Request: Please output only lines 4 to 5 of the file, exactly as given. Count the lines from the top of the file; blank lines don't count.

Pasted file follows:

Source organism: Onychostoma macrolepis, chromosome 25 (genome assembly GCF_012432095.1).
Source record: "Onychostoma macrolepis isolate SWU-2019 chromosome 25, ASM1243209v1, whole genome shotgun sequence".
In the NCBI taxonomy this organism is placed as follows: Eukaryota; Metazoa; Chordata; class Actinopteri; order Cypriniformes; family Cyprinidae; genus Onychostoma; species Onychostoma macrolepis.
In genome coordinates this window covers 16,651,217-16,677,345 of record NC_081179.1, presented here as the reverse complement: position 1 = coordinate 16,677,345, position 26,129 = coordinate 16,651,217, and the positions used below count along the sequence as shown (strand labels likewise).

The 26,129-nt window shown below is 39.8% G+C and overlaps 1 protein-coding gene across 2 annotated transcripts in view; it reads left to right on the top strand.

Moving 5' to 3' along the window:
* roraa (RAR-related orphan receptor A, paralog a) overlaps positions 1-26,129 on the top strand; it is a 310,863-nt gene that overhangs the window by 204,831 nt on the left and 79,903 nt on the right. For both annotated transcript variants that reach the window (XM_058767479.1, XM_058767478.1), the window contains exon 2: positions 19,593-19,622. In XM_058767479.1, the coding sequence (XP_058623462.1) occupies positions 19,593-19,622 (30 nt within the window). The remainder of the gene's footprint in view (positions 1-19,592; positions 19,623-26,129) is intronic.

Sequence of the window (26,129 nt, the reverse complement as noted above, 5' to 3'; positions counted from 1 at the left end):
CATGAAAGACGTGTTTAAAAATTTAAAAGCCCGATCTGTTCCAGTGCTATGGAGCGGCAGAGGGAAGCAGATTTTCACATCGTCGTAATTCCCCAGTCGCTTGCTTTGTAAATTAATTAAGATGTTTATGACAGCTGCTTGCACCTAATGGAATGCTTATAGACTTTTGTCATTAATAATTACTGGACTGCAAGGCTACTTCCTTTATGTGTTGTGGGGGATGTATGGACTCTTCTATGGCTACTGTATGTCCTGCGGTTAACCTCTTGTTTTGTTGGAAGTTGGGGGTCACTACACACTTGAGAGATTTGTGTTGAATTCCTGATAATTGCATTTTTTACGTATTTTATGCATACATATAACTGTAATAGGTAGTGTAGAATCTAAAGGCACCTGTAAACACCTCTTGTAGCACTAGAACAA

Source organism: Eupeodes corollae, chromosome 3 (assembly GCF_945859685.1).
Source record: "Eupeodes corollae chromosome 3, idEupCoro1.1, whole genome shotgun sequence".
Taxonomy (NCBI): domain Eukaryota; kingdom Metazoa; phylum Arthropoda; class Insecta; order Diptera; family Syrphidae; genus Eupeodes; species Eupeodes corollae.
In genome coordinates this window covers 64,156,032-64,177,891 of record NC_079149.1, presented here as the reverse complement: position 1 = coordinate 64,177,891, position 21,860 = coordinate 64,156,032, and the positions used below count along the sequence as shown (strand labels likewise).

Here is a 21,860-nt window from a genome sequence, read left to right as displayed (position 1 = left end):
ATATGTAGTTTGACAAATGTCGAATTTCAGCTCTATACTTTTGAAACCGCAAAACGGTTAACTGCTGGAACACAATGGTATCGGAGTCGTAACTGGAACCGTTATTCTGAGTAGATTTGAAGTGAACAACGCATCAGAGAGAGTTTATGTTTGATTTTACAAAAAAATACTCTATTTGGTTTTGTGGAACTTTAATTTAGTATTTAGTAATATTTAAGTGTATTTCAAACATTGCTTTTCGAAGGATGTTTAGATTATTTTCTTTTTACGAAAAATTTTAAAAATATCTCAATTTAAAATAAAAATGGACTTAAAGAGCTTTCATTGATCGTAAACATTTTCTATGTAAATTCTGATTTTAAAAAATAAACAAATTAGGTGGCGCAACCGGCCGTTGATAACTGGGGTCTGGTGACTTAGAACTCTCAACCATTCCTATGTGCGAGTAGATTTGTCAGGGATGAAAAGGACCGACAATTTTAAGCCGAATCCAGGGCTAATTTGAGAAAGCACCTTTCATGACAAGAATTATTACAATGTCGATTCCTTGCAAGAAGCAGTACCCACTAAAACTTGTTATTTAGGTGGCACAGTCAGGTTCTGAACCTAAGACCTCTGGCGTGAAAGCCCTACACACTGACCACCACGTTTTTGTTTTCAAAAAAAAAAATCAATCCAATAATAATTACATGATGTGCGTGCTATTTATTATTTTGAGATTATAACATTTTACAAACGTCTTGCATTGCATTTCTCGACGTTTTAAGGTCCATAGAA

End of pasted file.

In genome coordinates this window covers 16,651,217-16,677,345 of record NC_081179.1, presented here as the reverse complement: position 1 = coordinate 16,677,345, position 26,129 = coordinate 16,651,217, and the positions used below count along the sequence as shown (strand labels likewise).

The 26,129-nt window shown below is 39.8% G+C and overlaps 1 protein-coding gene across 2 annotated transcripts in view; it reads left to right on the top strand.